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Photomed Laser Surg. 2005 Oct;23(5):453-8.

Can Cochrane Reviews in controversial areas be biased? A sensitivity analysis based on the protocol of a Systematic Cochrane Review on low-level laser therapy in osteoarthritis.

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Section of Physiotherapy Science, University of Bergen, Institute of Physiotherapy, Bergen, Norway.



The aim of this study was to test if a conclusion in a systematic review of low-level laser therapy (LLLT) for osteoarthritis from the Cochrane Library was valid and robust.


Health policy decisions often rely on conclusions from the Cochrane Database of Systematic Reviews for approval of new therapies, although their validity for controversial non-pharmacological treatment has been questioned.


Validity was tested against a nine-item checklist for systematic reviews. Review selections were analyzed for possible discrepancies between trial and review reports, and omissions of relevant trials and data. Alternative data from discrepancies and omissions were then imputed in a sensitivity analysis, to test if review conclusions were robust.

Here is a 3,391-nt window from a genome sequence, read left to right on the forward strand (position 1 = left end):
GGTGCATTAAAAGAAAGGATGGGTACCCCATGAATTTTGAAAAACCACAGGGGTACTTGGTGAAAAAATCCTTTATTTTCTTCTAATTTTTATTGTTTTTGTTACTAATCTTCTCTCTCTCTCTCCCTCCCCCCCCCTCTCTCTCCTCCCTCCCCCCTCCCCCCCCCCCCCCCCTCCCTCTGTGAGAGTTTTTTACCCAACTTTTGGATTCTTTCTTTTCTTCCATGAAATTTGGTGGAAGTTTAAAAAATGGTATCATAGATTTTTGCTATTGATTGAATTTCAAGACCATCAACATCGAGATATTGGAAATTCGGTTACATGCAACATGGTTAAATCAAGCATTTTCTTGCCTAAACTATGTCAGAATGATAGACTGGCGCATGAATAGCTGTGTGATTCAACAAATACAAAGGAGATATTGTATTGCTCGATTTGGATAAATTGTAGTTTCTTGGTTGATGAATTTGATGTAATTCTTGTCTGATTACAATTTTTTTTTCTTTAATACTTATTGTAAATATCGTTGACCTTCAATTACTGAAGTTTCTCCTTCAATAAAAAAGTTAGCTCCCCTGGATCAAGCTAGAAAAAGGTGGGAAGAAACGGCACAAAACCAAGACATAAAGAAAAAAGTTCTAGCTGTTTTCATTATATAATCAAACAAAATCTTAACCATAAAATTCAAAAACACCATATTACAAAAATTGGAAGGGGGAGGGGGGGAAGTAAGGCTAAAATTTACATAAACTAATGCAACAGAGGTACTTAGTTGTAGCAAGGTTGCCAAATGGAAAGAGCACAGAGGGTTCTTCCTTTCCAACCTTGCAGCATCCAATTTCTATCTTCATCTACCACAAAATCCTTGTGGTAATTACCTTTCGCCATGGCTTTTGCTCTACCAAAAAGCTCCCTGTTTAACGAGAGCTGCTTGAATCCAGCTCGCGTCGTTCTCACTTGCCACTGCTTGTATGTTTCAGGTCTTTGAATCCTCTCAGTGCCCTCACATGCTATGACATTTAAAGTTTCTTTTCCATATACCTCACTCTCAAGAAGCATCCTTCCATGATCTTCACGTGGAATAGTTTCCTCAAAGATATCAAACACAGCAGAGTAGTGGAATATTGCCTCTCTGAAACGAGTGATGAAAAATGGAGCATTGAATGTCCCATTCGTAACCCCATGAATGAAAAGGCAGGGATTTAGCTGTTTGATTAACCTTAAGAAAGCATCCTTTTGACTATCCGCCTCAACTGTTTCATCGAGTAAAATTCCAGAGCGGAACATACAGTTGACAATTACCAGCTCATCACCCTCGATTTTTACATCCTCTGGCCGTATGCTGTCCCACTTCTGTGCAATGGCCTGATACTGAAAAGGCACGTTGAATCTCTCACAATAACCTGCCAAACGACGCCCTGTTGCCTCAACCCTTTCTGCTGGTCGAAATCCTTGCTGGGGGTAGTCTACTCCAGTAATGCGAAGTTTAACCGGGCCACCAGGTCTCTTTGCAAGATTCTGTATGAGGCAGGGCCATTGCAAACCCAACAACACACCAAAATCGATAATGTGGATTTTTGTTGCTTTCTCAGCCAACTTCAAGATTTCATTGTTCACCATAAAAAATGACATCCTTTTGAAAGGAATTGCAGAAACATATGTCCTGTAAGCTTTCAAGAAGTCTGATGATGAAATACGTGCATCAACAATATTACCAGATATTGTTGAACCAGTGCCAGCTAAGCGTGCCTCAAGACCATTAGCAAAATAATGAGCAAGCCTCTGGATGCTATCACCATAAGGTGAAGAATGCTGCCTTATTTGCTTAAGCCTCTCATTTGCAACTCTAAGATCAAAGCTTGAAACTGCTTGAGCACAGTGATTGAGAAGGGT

Only clinicians who had performed LLLT trials with negative results were invited into the review group. Review quality was sound in areas of literature search and methodological assessments, and some of the limitations were mentioned. The statistical analysis held 18 questionable selections such as omissions of trials, data, and subgroup analyses. These selections systematically favored the negative review conclusion. Without altering the review protocol, the sensitivity analysis of combined results changed to significantly positive for continuous and categorical data when data from all included trials were combined. Further sensitivity analyses with inclusion of valid non-included trials, performance of missing follow-up, and subgroup analyses revealed consistent and highly significant results in favor of active LLLT.


In this example, the Cochrane review conclusion was neither robust nor valid. Representation of experts and different views on efficacy in the review group and extensive use of sensitivity analyses could probably improve quality control of reviews in areas of controversy.

[Indexed for MEDLINE]

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